In Northern Italy, where the Ticino river leaves Lago Maggiore, is a small town named Sesto Calende. During the ancient Roman Empire and later, this town was a stopping point for many as they made their journey from the North, over the Alps, on their way into Italy. As this map shows, several towns along the lake were important destinations for them.
People like the Roman Longobards, Hannibal, Napoleon, and Garibaldi stopped in Sesto and left their mark. One such mark is the tiny church of L’Abbazia di San Donato. The original church, which was built between 500 and 600 AD, stood on the site of an ancient pagan temple. This location was chosen to beseech God to protect those travelling across the lake. The first structure is no longer standing, but an ancient stone was preserved. This stone was originally gilded in gold and silver and was probably part of the pulpit.
The current Abbazia di San Donato dates from the IX century and was erected by the bishop of Pavia, Liutardo del Conti. Even though, geographically, it was within the Diocese of Milan, it fell under the jurisdiction of the Diocese of Pavia and belonged to the Benedictine order of monks. During this time, the Benedictines were extremely influential with the Holy Roman Empire and benefitted both in wealth and power. These circumstances created conflict with both dioceses, and in 1111, the monastery and all its wealth were seized by the Diocese of Milan. Conflicts arose and with the help of the Holy Roman Emperor, Barbarossa, the Benedictines once again regained control of the Abbazia itself but not of the surrounding territory. Their possessions now belonged to Pope Innocent III. The monks’ morale and San Donato suffered until 1455 when a Benedictine name Nicola Tatti took control and the Abbazia regained prosperity once again. Over a period of 40 years, many monks passed through and works of art were commissioned. This beautiful choir room behind the altar was one of these wonderful artistic masterpieces. The monks would sit here during Mass and sing their beautiful hymns.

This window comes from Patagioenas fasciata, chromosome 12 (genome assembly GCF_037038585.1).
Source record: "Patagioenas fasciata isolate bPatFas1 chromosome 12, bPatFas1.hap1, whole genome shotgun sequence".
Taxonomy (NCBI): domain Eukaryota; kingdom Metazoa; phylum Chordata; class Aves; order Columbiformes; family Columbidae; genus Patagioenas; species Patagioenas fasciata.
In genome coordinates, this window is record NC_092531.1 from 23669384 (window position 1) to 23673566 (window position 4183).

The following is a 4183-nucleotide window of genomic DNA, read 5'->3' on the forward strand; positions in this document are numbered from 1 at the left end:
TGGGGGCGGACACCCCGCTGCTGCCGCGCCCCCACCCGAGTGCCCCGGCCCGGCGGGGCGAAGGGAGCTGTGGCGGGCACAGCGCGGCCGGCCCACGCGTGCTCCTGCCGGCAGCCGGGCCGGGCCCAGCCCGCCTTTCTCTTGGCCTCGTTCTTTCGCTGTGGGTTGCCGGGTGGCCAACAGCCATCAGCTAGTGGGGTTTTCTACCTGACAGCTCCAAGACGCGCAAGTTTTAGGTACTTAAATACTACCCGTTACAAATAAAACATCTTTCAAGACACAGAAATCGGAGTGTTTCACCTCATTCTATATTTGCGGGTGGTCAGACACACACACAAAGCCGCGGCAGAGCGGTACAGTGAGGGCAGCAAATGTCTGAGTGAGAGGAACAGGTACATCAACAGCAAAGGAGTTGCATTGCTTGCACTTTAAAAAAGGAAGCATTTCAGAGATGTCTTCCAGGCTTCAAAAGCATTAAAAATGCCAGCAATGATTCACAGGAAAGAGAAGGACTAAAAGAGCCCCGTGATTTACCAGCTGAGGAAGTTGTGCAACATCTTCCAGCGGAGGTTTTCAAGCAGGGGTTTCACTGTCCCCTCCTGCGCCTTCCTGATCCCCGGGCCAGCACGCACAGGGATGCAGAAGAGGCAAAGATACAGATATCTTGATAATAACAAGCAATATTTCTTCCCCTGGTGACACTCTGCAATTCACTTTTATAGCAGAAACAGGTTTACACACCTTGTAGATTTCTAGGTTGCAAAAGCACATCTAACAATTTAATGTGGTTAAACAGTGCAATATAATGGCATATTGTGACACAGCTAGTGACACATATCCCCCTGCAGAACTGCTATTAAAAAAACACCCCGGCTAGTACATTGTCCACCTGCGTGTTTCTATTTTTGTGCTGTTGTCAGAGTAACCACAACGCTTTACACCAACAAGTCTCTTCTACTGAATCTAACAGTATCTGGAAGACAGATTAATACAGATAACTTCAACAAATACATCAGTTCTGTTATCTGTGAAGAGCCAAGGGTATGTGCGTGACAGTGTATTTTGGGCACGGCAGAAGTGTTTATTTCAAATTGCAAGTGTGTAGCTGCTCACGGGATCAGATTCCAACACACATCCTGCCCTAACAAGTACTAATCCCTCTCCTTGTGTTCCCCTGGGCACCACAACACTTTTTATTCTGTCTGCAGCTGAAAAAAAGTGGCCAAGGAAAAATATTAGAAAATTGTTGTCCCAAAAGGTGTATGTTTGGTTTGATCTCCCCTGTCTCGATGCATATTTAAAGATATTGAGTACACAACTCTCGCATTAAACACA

In 1534, once again, the monastery passed into control of Milan and this time the monks left. Over the centuries, the Abbazia fell into the care of others and into disrepair, even becoming a home for soldiers during various insurrections and wars. In 1911, badly damaged and in total disrepair, it lost it’s status as a parish. But this gem could not be forgotten…and in 1959, restoration began in the hopes of bringing this important piece of history back to be treasured once more. With the help of many, it regained its parish status in 1963.